The Synthetic Dream Foundation - The Witch King (1st Movement)
Neo-Classic, Industrial Brett Branning is the solo mastermind behind The Synthetic Dream Foundation, a multi-genred electronic project that fuses neo-classical sound with anything from EBM to psytrance to IDM. Based in Tampa, Florida in the United States, Branning formed TSDF in 2005 never wanting to be restricted by genres; rather, he's the type who sees electronic music as a gateway to an infinite and endless amount of possibilities. And I think that statement goes very, very well according to his EP series, "The Witch King". 

As stated by Branning himself, "My style and techniques seem to shift so rapidly, that if I work on a collection of 10 or more songs, by the time I think I'm finished with the tenth song I already want to make more edits to the first song or two." 

And, so, "The Witch King" series was born. Three separate EPs will be released throughout the next couple of months, with each having a two month gap in between them. Since the first release is simply subtitled in parenthesis "1st Movement", I can only imagine the next two EPs will be titled "2nd Movement" and "3rd Movement" respectively, but that may always change at a further time. 

Either way, if you pre-order the EP now (for a mere two dollars, I might add), you will be able to download all three tracks available on the EP before the May 29th release date. And that's exactly what I did. 

'In the Realms of the Unreal' kicks off the album and plays greatly with symphonic instruments and epic, fantasy ridden medieval-like choirs. That is all backed by touches of pure bass and some IDM elements scattered about; they aren't as dominant as the other sounds, but they sure as hell can put a pretty good twist on the song.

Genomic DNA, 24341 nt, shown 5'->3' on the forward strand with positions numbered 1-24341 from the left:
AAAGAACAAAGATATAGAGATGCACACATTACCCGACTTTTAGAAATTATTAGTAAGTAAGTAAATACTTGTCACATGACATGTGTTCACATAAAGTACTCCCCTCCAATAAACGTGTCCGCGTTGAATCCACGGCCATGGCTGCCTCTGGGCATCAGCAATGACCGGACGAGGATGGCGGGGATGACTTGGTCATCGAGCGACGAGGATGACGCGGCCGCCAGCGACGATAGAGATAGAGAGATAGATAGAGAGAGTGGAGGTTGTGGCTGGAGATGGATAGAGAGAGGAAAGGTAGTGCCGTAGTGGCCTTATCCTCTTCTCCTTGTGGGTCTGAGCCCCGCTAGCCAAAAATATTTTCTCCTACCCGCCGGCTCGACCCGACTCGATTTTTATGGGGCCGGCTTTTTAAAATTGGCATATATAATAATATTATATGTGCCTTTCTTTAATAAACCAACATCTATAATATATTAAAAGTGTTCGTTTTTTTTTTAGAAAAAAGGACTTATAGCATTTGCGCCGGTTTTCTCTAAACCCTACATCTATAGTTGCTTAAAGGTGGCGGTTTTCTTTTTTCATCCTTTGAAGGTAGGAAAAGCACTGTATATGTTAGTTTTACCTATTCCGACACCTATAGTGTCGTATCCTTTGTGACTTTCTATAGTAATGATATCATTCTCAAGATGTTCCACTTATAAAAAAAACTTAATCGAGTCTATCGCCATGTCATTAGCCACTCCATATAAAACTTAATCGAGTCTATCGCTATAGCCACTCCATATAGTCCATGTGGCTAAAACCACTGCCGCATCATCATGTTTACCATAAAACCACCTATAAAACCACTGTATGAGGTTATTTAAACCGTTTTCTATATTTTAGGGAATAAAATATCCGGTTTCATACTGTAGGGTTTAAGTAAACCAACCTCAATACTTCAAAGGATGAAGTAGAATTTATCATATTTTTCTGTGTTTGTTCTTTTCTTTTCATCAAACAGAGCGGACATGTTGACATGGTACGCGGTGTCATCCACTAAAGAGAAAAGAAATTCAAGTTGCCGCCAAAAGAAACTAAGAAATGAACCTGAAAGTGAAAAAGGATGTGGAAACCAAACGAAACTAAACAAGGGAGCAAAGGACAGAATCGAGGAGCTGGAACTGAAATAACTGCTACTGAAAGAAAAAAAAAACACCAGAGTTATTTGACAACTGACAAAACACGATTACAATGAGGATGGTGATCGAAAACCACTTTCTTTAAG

'The Human Harvest' completely breaks from the previous song and serves up a dancey, EBM song laced with trance elements and more medieval choirs in the background. While the vocals weren't really shocking, as I have heard this style of digitalized vocals on a millions other different songs, the beat itself was quite wonderful. 

The final and third track, 'In Letters of Black Night' definitely allowed IDM to take center stage among the symphonic sounds and choir. I would have liked to see the two separate genres work better together in harmony, but, nonetheless, the addition of a harp in the song and the once again epic sound shoveled out the bad, and allowed me to enjoy the song in full. 

Branning really did a swell job with this EP, allowing his big and epic sounds to trickle in and play with electronic music in all different forms. My only advice that I can really give is that he change up his vocals a bit for next time, make them unique (I would honestly think that this man would have a good set of clean vocals to go along with his music), and just work the music more to make it flow better together. Other than that, he's doing a fucking fantastic job and I have high hopes for the next installment in "The Witch King". 
4
Brutal Resonance

The Synthetic Dream Foundation - The Witch King (1st Movement)